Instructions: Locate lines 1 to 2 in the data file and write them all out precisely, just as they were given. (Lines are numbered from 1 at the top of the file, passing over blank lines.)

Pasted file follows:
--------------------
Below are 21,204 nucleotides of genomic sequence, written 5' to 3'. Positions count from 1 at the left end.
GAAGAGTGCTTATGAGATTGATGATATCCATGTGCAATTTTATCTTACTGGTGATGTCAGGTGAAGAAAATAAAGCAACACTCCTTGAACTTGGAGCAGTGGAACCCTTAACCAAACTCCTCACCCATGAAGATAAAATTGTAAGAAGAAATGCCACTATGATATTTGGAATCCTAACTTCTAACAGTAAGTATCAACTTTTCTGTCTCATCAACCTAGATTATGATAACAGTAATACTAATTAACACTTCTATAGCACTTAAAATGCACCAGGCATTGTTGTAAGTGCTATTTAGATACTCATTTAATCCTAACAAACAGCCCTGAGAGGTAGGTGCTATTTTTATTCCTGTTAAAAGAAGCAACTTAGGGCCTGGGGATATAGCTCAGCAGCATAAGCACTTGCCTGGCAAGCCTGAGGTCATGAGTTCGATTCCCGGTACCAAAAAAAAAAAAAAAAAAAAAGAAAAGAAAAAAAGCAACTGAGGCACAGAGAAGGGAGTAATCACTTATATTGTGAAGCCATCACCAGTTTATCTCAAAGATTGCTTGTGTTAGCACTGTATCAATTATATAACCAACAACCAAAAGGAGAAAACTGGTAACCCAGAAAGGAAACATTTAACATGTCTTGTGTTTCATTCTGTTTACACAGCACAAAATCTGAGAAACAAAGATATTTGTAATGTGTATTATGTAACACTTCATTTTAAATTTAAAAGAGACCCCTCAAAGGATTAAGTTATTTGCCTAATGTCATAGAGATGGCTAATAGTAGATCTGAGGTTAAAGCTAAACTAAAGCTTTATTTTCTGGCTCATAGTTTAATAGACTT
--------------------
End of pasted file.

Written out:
Below are 21,204 nucleotides of genomic sequence, written 5' to 3'. Positions count from 1 at the left end.
GAAGAGTGCTTATGAGATTGATGATATCCATGTGCAATTTTATCTTACTGGTGATGTCAGGTGAAGAAAATAAAGCAACACTCCTTGAACTTGGAGCAGTGGAACCCTTAACCAAACTCCTCACCCATGAAGATAAAATTGTAAGAAGAAATGCCACTATGATATTTGGAATCCTAACTTCTAACAGTAAGTATCAACTTTTCTGTCTCATCAACCTAGATTATGATAACAGTAATACTAATTAACACTTCTATAGCACTTAAAATGCACCAGGCATTGTTGTAAGTGCTATTTAGATACTCATTTAATCCTAACAAACAGCCCTGAGAGGTAGGTGCTATTTTTATTCCTGTTAAAAGAAGCAACTTAGGGCCTGGGGATATAGCTCAGCAGCATAAGCACTTGCCTGGCAAGCCTGAGGTCATGAGTTCGATTCCCGGTACCAAAAAAAAAAAAAAAAAAAAAGAAAAGAAAAAAAGCAACTGAGGCACAGAGAAGGGAGTAATCACTTATATTGTGAAGCCATCACCAGTTTATCTCAAAGATTGCTTGTGTTAGCACTGTATCAATTATATAACCAACAACCAAAAGGAGAAAACTGGTAACCCAGAAAGGAAACATTTAACATGTCTTGTGTTTCATTCTGTTTACACAGCACAAAATCTGAGAAACAAAGATATTTGTAATGTGTATTATGTAACACTTCATTTTAAATTTAAAAGAGACCCCTCAAAGGATTAAGTTATTTGCCTAATGTCATAGAGATGGCTAATAGTAGATCTGAGGTTAAAGCTAAACTAAAGCTTTATTTTCTGGCTCATAGTTTAATAGACTT